Piedad Córdoba: The role it has to play according to the constitution. [The Procuraduría or Office of the Inspector General is the highest office of the Ministerio Público, which, according to Article 118 of the Colombian Constitution, is responsible for “the safeguarding and promotion of human rights, the protection of the public interest and monitoring the official conduct of those who hold public office”].

AP: What message would you send to those who have persecuted and stigmatized you if you were sitting with them at a negotiating table?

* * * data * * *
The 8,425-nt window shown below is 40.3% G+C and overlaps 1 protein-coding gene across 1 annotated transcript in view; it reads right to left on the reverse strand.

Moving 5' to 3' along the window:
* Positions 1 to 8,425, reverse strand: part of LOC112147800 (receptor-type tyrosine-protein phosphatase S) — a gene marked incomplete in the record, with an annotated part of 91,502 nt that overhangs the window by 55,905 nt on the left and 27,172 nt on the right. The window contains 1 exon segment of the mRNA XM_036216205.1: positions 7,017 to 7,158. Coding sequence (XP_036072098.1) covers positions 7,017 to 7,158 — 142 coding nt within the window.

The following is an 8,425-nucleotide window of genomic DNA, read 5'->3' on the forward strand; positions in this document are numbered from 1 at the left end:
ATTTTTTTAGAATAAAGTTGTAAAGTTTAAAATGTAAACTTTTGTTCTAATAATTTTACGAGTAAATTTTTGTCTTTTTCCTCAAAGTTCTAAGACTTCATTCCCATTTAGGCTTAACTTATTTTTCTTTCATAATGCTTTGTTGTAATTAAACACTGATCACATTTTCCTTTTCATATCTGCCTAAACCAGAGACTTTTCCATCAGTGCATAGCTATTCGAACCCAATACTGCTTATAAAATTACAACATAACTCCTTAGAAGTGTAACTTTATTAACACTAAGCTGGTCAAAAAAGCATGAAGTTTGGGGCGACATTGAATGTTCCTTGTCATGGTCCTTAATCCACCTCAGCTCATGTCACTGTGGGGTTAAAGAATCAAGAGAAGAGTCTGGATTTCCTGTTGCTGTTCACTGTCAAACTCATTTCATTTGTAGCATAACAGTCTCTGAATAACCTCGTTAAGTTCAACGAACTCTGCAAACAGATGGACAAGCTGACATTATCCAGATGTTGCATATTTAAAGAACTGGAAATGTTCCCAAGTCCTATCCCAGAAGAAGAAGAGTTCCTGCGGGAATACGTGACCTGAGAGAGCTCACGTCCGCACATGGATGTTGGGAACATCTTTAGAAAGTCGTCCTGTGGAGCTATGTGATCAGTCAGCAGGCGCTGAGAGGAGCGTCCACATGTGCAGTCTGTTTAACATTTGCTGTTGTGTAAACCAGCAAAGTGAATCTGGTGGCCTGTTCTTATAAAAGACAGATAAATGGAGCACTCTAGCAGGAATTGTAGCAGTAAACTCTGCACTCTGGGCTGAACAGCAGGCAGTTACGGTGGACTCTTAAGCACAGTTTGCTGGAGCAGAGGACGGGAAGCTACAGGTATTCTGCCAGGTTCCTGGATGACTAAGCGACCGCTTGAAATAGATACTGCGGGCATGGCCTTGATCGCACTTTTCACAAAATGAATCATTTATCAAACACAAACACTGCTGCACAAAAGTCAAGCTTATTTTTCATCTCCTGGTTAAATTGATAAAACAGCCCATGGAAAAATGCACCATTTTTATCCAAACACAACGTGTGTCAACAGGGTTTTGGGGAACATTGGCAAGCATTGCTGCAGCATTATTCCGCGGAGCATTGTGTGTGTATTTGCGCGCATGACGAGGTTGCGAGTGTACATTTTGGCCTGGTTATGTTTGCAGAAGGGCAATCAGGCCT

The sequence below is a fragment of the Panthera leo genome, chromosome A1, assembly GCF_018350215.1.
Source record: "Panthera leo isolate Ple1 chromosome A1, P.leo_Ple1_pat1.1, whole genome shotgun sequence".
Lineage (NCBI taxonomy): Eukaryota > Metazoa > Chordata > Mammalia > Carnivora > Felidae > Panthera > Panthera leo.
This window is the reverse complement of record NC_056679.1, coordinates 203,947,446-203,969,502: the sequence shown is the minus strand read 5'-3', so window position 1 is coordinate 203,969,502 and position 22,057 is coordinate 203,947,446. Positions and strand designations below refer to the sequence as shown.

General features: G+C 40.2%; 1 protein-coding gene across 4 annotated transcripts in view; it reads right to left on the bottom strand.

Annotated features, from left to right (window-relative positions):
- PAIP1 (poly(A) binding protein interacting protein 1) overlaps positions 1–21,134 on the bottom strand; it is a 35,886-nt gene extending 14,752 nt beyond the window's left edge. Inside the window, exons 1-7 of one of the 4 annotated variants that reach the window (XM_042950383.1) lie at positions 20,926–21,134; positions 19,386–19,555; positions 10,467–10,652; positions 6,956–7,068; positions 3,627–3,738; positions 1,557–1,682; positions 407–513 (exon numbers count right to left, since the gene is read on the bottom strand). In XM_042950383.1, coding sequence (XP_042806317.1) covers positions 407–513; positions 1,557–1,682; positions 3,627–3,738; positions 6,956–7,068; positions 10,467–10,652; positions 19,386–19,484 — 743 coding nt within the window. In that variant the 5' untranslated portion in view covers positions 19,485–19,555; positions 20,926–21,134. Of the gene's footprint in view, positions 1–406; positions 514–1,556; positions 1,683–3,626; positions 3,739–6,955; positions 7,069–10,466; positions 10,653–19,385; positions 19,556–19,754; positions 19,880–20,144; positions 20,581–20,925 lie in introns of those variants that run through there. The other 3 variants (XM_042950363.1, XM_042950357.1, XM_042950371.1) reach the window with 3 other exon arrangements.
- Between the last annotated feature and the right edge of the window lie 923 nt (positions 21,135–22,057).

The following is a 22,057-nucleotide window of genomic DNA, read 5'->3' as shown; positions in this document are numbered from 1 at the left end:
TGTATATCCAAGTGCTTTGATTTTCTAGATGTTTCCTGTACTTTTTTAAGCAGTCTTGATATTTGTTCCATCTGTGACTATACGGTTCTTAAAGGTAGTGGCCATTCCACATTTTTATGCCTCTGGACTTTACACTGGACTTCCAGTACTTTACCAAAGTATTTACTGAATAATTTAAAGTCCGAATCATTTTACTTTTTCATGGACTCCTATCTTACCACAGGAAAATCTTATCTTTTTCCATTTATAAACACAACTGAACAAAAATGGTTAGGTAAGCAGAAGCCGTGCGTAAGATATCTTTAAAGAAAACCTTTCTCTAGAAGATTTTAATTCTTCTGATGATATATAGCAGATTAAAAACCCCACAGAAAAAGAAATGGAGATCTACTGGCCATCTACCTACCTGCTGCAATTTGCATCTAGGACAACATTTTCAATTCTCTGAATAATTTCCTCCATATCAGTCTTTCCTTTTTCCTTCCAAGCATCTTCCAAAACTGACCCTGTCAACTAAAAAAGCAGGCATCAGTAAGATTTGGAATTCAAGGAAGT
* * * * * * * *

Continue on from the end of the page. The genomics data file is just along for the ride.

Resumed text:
Piedad Córdoba: I think the fundamental message is that there is space for discussion and debate in a civilized manner, and that what we are trying to do is resurrect politics, not consolidate the war that the policies of the right have forced on us for the past 15 years.

Alex Sierra R. is an anthropologist who has also worked as an independent investigator and consultant on issues such as human rights and international cooperation efforts for development and public policy in Colombia. He has worked in active conflict zones and with vulnerable communities in his country for the last 12 years. He is a monthly columnist with the Americas Program